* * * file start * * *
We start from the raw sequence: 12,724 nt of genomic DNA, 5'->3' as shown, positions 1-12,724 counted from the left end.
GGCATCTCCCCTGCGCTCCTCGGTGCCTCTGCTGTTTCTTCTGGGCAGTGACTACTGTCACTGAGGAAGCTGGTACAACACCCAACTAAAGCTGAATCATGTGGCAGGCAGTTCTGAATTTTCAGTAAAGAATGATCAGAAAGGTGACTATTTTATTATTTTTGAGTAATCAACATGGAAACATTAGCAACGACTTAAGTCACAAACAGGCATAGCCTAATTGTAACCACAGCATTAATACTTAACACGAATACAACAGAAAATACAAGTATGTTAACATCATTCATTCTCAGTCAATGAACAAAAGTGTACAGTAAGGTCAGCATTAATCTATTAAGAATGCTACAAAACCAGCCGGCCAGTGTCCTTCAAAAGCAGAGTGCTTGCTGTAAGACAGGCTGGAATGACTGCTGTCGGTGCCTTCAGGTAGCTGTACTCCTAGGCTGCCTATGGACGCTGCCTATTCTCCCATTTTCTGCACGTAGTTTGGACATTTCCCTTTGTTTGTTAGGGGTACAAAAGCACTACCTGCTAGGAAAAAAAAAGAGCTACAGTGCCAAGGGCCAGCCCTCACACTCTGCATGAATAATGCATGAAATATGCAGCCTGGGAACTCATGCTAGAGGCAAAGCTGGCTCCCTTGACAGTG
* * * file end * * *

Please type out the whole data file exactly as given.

We start from the raw sequence: 12,724 nt of genomic DNA, 5'->3' as shown, positions 1-12,724 counted from the left end.
GGCATCTCCCCTGCGCTCCTCGGTGCCTCTGCTGTTTCTTCTGGGCAGTGACTACTGTCACTGAGGAAGCTGGTACAACACCCAACTAAAGCTGAATCATGTGGCAGGCAGTTCTGAATTTTCAGTAAAGAATGATCAGAAAGGTGACTATTTTATTATTTTTGAGTAATCAACATGGAAACATTAGCAACGACTTAAGTCACAAACAGGCATAGCCTAATTGTAACCACAGCATTAATACTTAACACGAATACAACAGAAAATACAAGTATGTTAACATCATTCATTCTCAGTCAATGAACAAAAGTGTACAGTAAGGTCAGCATTAATCTATTAAGAATGCTACAAAACCAGCCGGCCAGTGTCCTTCAAAAGCAGAGTGCTTGCTGTAAGACAGGCTGGAATGACTGCTGTCGGTGCCTTCAGGTAGCTGTACTCCTAGGCTGCCTATGGACGCTGCCTATTCTCCCATTTTCTGCACGTAGTTTGGACATTTCCCTTTGTTTGTTAGGGGTACAAAAGCACTACCTGCTAGGAAAAAAAAAGAGCTACAGTGCCAAGGGCCAGCCCTCACACTCTGCATGAATAATGCATGAAATATGCAGCCTGGGAACTCATGCTAGAGGCAAAGCTGGCTCCCTTGACAGTG